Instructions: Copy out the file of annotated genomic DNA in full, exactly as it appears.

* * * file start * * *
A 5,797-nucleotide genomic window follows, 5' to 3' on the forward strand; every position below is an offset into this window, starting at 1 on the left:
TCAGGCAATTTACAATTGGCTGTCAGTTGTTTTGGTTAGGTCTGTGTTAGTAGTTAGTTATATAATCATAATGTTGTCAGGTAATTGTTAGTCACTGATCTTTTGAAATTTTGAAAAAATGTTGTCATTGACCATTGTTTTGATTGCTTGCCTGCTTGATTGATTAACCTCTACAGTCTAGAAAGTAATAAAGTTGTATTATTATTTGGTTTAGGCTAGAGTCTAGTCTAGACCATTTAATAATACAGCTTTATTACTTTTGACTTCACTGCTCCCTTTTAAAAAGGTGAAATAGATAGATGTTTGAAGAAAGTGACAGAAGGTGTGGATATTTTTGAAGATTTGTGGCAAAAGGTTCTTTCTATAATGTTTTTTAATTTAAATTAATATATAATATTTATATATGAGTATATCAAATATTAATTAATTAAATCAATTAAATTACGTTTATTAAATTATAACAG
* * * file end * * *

A 5,797-nucleotide genomic window follows, 5' to 3' on the forward strand; every position below is an offset into this window, starting at 1 on the left:
TCAGGCAATTTACAATTGGCTGTCAGTTGTTTTGGTTAGGTCTGTGTTAGTAGTTAGTTATATAATCATAATGTTGTCAGGTAATTGTTAGTCACTGATCTTTTGAAATTTTGAAAAAATGTTGTCATTGACCATTGTTTTGATTGCTTGCCTGCTTGATTGATTAACCTCTACAGTCTAGAAAGTAATAAAGTTGTATTATTATTTGGTTTAGGCTAGAGTCTAGTCTAGACCATTTAATAATACAGCTTTATTACTTTTGACTTCACTGCTCCCTTTTAAAAAGGTGAAATAGATAGATGTTTGAAGAAAGTGACAGAAGGTGTGGATATTTTTGAAGATTTGTGGCAAAAGGTTCTTTCTATAATGTTTTTTAATTTAAATTAATATATAATATTTATATATGAGTATATCAAATATTAATTAATTAAATCAATTAAATTACGTTTATTAAATTATAACAG